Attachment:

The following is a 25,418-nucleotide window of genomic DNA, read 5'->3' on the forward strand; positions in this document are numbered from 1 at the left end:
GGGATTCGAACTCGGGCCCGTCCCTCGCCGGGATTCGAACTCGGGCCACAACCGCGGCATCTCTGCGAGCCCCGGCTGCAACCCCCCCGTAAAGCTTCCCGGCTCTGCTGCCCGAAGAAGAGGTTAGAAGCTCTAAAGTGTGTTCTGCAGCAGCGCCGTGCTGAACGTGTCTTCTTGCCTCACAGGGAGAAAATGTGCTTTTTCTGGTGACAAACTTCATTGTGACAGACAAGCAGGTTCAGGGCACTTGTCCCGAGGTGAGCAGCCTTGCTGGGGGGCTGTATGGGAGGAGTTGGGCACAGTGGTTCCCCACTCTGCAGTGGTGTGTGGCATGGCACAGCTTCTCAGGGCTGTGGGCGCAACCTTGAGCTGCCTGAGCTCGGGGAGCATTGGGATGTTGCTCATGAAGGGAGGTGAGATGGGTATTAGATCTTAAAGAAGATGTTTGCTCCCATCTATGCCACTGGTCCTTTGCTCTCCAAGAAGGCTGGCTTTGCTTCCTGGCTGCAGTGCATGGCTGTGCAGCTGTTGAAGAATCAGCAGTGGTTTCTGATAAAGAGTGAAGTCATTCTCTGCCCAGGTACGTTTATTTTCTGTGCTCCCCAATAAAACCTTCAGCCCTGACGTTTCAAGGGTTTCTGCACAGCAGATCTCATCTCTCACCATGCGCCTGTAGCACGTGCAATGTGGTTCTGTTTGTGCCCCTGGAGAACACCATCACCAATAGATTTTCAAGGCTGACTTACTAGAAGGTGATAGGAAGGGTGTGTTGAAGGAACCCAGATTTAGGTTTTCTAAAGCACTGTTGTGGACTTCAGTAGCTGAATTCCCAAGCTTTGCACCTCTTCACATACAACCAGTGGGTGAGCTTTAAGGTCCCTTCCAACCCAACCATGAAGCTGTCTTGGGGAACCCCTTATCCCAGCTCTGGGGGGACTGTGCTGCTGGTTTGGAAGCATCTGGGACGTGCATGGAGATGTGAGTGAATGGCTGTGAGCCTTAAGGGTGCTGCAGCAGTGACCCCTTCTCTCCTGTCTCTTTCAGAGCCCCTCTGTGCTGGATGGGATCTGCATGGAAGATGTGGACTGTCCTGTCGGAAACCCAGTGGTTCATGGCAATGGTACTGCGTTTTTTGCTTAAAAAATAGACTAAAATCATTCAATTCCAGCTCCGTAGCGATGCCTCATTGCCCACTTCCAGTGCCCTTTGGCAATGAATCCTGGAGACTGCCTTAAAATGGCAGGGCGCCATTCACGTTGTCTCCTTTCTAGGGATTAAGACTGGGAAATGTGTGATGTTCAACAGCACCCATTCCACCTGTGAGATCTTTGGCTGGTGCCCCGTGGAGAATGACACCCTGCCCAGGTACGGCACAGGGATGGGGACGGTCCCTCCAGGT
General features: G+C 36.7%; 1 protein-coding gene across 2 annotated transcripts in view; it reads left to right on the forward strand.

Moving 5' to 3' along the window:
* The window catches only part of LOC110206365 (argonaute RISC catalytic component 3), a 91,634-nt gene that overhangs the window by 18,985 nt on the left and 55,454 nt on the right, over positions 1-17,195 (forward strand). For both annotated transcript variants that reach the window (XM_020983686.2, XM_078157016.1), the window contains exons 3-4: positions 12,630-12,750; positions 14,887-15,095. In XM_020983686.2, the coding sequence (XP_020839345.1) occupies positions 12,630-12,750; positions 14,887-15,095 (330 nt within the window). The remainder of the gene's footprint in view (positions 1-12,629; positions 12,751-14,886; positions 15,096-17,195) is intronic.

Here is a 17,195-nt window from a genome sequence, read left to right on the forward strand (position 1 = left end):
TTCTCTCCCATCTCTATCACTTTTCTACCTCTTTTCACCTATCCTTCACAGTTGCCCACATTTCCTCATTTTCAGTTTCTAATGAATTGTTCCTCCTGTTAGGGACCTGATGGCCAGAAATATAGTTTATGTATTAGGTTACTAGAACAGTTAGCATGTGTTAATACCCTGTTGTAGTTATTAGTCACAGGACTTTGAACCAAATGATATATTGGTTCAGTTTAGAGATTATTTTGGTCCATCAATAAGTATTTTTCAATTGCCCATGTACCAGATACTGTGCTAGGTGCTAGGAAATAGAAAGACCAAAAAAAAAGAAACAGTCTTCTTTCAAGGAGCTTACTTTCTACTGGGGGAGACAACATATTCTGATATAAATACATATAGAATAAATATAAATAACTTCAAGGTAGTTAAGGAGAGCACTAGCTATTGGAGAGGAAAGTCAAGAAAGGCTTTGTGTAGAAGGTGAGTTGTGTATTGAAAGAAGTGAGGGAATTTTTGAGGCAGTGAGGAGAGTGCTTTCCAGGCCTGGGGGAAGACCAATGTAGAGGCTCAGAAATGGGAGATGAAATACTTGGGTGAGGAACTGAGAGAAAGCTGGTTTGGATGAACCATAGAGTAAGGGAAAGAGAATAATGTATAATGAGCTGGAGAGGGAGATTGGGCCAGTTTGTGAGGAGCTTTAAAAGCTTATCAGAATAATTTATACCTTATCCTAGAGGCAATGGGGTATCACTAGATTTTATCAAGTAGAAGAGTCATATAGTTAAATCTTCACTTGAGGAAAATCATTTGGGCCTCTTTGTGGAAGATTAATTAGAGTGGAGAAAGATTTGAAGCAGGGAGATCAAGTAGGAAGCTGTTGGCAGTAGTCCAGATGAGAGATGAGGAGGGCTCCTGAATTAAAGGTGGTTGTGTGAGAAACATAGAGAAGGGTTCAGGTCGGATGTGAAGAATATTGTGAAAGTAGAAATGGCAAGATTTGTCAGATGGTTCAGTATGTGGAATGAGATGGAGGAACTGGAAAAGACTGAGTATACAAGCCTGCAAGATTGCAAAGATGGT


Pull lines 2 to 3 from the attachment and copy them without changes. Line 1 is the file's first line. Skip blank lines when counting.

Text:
GGGATTCGAACTCGGGCCCGTCCCTCGCCGGGATTCGAACTCGGGCCACAACCGCGGCATCTCTGCGAGCCCCGGCTGCAACCCCCCCGTAAAGCTTCCCGGCTCTGCTGCCCGAAGAAGAGGTTAGAAGCTCTAAAGTGTGTTCTGCAGCAGCGCCGTGCTGAACGTGTCTTCTTGCCTCACAGGGAGAAAATGTGCTTTTTCTGGTGACAAACTTCATTGTGACAGACAAGCAGGTTCAGGGCACTTGTCCCGAGGTGAGCAGCCTTGCTGGGGGGCTGTATGGGAGGAGTTGGGCACAGTGGTTCCCCACTCTGCAGTGGTGTGTGGCATGGCACAGCTTCTCAGGGCTGTGGGCGCAACCTTGAGCTGCCTGAGCTCGGGGAGCATTGGGATGTTGCTCATGAAGGGAGGTGAGATGGGTATTAGATCTTAAAGAAGATGTTTGCTCCCATCTATGCCACTGGTCCTTTGCTCTCCAAGAAGGCTGGCTTTGCTTCCTGGCTGCAGTGCATGGCTGTGCAGCTGTTGAAGAATCAGCAGTGGTTTCTGATAAAGAGTGAAGTCATTCTCTGCCCAGGTACGTTTATTTTCTGTGCTCCCCAATAAAACCTTCAGCCCTGACGTTTCAAGGGTTTCTGCACAGCAGATCTCATCTCTCACCATGCGCCTGTAGCACGTGCAATGTGGTTCTGTTTGTGCCCCTGGAGAACACCATCACCAATAGATTTTCAAGGCTGACTTACTAGAAGGTGATAGGAAGGGTGTGTTGAAGGAACCCAGATTTAGGTTTTCTAAAGCACTGTTGTGGACTTCAGTAGCTGAATTCCCAAGCTTTGCACCTCTTCACATACAACCAGTGGGTGAGCTTTAAGGTCCCTTCCAACCCAACCATGAAGCTGTCTTGGGGAACCCCTTATCCCAGCTCTGGGGGGACTGTGCTGCTGGTTTGGAAGCATCTGGGACGTGCATGGAGATGTGAGTGAATGGCTGTGAGCCTTAAGGGTGCTGCAGCAGTGACCCCTTCTCTCCTGTCTCTTTCAGAGCCCCTCTGTGCTGGATGGGATCTGCATGGAAGATGTGGACTGTCCTGTCGGAAACCCAGTGGTTCATGGCAATGGTACTGCGTTTTTTGCTTAAAAAATAGACTAAAATCATTCAATTCCAGCTCCGTAGCGATGCCTCATTGCCCACTTCCAGTGCCCTTTGGCAATGAATCCTGGAGACTGCCTTAAAATGGCAGGGCGCCATTCACGTTGTCTCCTTTCTAGGGATTAAGACTGGGAAATGTGTGATGTTCAACAGCACCCATTCCACCTGTGAGATCTTTGGCTGGTGCCCCGTGGAGAATGACACCCTGCCCAGGTACGGCACAGGGATGGGGACGGTCCCTCCAGGT
General features: G+C 36.7%; 1 protein-coding gene across 2 annotated transcripts in view; it reads left to right on the forward strand.